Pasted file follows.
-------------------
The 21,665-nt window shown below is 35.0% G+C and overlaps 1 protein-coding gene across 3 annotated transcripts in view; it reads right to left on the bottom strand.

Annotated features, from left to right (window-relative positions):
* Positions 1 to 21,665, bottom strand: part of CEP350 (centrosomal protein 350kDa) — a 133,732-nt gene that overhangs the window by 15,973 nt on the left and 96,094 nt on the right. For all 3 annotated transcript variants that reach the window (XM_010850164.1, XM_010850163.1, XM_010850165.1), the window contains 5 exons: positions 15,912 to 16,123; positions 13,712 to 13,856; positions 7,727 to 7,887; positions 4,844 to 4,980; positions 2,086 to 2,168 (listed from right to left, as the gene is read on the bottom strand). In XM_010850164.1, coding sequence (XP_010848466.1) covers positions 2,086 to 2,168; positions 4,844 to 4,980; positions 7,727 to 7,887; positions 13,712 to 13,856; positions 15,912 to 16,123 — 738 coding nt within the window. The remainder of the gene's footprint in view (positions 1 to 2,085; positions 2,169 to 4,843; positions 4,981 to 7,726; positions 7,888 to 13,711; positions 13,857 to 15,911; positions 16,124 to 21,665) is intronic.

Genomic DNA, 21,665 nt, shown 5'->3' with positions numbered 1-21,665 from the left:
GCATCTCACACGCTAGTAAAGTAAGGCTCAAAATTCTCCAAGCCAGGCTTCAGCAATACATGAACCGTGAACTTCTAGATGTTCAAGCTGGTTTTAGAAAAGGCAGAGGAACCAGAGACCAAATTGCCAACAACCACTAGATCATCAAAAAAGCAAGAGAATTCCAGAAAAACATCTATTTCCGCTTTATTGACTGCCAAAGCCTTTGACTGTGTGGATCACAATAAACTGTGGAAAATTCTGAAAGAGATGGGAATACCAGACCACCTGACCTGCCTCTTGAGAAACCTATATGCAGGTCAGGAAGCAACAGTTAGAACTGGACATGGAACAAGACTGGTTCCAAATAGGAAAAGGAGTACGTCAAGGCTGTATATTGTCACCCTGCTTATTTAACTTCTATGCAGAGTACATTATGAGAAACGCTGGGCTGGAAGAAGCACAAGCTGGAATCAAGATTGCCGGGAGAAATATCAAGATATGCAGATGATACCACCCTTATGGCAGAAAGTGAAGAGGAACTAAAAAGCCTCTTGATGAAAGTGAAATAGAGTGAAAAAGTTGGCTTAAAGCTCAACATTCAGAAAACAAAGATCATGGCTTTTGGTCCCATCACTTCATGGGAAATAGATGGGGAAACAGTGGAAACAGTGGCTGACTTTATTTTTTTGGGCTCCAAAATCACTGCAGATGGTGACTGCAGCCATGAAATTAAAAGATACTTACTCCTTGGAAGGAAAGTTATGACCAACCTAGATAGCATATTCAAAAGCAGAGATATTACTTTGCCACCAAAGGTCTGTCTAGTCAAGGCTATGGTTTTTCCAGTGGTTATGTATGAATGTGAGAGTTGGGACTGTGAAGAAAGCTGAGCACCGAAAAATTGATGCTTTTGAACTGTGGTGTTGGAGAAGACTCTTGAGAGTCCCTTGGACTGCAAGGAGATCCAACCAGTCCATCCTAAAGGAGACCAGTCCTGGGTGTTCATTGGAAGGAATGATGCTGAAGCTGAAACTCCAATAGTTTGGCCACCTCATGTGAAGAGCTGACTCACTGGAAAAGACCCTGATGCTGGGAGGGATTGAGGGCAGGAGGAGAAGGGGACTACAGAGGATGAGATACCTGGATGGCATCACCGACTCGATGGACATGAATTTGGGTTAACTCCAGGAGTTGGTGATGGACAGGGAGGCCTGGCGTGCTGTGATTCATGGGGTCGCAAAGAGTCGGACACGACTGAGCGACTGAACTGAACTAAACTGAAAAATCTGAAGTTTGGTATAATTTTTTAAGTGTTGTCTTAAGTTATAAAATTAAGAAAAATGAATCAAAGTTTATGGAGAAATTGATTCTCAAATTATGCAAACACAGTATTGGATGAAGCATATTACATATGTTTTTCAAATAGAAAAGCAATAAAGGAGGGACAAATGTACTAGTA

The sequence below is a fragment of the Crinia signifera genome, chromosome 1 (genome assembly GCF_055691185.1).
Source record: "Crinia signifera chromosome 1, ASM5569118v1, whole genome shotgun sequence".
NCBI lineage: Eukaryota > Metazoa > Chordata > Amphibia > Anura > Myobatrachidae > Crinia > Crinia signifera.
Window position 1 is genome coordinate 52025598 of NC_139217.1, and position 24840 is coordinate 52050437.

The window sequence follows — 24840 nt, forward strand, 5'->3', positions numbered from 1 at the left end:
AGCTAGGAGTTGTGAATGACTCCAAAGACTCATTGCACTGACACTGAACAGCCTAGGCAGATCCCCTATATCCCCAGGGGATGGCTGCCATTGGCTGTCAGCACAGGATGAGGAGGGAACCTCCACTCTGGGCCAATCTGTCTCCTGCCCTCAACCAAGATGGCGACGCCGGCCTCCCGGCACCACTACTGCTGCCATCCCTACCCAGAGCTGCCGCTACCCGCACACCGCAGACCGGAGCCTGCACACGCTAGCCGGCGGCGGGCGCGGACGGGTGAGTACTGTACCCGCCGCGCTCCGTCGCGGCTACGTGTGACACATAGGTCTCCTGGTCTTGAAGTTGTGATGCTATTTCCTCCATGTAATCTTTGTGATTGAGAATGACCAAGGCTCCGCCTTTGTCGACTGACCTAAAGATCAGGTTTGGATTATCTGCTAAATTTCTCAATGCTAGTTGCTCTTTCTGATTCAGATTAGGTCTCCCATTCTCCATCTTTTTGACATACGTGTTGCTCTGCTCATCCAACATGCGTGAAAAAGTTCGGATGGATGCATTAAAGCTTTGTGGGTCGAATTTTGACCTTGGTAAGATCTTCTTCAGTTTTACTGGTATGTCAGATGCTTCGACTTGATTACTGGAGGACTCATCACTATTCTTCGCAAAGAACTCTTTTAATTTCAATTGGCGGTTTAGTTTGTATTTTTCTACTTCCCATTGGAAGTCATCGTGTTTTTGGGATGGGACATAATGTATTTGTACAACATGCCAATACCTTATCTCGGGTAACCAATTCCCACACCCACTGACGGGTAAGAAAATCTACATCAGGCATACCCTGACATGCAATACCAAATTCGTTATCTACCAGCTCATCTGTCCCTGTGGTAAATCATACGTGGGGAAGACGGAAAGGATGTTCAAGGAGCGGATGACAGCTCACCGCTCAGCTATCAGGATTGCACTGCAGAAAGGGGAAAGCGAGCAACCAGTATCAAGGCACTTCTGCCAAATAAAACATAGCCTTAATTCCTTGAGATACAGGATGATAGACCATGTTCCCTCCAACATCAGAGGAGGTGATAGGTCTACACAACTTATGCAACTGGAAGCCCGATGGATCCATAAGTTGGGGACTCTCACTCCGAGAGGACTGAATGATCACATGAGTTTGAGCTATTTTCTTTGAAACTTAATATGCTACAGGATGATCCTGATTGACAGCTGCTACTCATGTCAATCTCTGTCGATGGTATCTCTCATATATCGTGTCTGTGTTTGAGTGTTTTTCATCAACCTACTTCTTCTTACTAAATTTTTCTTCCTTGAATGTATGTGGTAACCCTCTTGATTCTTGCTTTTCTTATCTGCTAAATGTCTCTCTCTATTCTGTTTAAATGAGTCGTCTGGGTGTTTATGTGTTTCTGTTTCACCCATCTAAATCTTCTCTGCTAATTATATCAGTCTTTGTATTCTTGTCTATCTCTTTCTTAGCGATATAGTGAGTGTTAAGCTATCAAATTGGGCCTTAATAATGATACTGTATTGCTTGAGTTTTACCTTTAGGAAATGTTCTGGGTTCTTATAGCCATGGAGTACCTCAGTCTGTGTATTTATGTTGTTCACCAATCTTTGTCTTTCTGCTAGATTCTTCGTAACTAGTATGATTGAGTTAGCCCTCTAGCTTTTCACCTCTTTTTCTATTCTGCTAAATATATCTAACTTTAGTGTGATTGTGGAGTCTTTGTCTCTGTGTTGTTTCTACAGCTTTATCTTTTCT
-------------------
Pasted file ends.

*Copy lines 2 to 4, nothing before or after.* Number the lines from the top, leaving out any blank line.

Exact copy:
Annotated features, from left to right (window-relative positions):
* Positions 1 to 21,665, bottom strand: part of CEP350 (centrosomal protein 350kDa) — a 133,732-nt gene that overhangs the window by 15,973 nt on the left and 96,094 nt on the right. For all 3 annotated transcript variants that reach the window (XM_010850164.1, XM_010850163.1, XM_010850165.1), the window contains 5 exons: positions 15,912 to 16,123; positions 13,712 to 13,856; positions 7,727 to 7,887; positions 4,844 to 4,980; positions 2,086 to 2,168 (listed from right to left, as the gene is read on the bottom strand). In XM_010850164.1, coding sequence (XP_010848466.1) covers positions 2,086 to 2,168; positions 4,844 to 4,980; positions 7,727 to 7,887; positions 13,712 to 13,856; positions 15,912 to 16,123 — 738 coding nt within the window. The remainder of the gene's footprint in view (positions 1 to 2,085; positions 2,169 to 4,843; positions 4,981 to 7,726; positions 7,888 to 13,711; positions 13,857 to 15,911; positions 16,124 to 21,665) is intronic.

Genomic DNA, 21,665 nt, shown 5'->3' with positions numbered 1-21,665 from the left: